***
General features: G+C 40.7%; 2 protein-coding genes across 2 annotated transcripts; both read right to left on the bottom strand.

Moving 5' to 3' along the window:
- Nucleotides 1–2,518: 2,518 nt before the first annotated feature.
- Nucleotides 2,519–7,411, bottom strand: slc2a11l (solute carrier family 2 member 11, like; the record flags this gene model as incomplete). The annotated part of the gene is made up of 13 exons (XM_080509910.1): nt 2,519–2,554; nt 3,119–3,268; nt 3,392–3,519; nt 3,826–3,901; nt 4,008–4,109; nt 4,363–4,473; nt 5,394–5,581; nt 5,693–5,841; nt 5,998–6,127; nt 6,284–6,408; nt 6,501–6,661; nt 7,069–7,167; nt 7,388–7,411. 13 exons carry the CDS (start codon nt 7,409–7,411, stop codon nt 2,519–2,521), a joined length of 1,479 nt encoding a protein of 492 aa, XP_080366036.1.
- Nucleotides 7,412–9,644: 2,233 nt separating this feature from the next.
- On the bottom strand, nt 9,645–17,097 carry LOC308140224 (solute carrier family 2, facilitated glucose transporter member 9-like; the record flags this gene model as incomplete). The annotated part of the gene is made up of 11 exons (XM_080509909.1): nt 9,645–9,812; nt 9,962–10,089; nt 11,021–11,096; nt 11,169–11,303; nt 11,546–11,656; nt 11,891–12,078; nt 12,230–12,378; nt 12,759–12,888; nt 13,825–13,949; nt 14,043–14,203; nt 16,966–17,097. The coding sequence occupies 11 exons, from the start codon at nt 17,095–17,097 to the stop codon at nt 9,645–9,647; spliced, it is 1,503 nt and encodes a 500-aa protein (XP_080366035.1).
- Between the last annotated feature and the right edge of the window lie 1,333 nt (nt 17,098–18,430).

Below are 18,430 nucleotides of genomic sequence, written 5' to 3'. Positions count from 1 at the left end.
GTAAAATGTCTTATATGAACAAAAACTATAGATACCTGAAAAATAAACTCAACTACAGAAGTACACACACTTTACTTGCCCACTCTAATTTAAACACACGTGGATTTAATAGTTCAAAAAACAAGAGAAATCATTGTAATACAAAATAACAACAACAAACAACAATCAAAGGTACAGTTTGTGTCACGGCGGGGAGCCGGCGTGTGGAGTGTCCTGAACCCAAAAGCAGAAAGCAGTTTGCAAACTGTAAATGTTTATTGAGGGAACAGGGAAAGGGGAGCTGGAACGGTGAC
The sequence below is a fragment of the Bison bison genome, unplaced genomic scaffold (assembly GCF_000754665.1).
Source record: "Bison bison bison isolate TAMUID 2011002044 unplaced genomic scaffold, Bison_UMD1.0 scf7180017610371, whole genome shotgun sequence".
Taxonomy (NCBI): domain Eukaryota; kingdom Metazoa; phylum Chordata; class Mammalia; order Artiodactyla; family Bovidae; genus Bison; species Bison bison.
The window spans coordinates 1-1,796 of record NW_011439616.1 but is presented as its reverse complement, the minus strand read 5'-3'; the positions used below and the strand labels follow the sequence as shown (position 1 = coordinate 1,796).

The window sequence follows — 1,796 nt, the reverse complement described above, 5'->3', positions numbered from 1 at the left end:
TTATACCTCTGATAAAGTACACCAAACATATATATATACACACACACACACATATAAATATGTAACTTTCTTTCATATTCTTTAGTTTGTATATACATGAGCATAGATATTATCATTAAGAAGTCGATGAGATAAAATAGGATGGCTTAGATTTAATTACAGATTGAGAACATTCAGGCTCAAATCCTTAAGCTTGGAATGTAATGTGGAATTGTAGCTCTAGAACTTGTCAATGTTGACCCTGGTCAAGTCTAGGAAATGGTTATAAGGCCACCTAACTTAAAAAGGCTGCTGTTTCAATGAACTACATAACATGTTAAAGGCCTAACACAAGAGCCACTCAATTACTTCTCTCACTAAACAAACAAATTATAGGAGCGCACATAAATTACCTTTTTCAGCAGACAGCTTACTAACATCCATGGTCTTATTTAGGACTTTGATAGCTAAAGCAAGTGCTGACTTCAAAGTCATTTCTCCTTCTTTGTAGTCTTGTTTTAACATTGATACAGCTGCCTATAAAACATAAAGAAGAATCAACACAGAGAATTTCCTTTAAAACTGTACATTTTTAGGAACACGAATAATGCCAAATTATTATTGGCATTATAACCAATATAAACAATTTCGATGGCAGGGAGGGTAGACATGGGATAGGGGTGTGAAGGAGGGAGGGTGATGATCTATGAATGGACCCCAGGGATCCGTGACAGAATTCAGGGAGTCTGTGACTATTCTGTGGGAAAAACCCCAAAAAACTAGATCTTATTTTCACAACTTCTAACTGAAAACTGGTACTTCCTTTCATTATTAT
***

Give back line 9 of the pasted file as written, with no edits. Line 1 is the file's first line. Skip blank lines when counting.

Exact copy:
GTAAAATGTCTTATATGAACAAAAACTATAGATACCTGAAAAATAAACTCAACTACAGAAGTACACACACTTTACTTGCCCACTCTAATTTAAACACACGTGGATTTAATAGTTCAAAAAACAAGAGAAATCATTGTAATACAAAATAACAACAACAAACAACAATCAAAGGTACAGTTTGTGTCACGGCGGGGAGCCGGCGTGTGGAGTGTCCTGAACCCAAAAGCAGAAAGCAGTTTGCAAACTGTAAATGTTTATTGAGGGAACAGGGAAAGGGGAGCTGGAACGGTGAC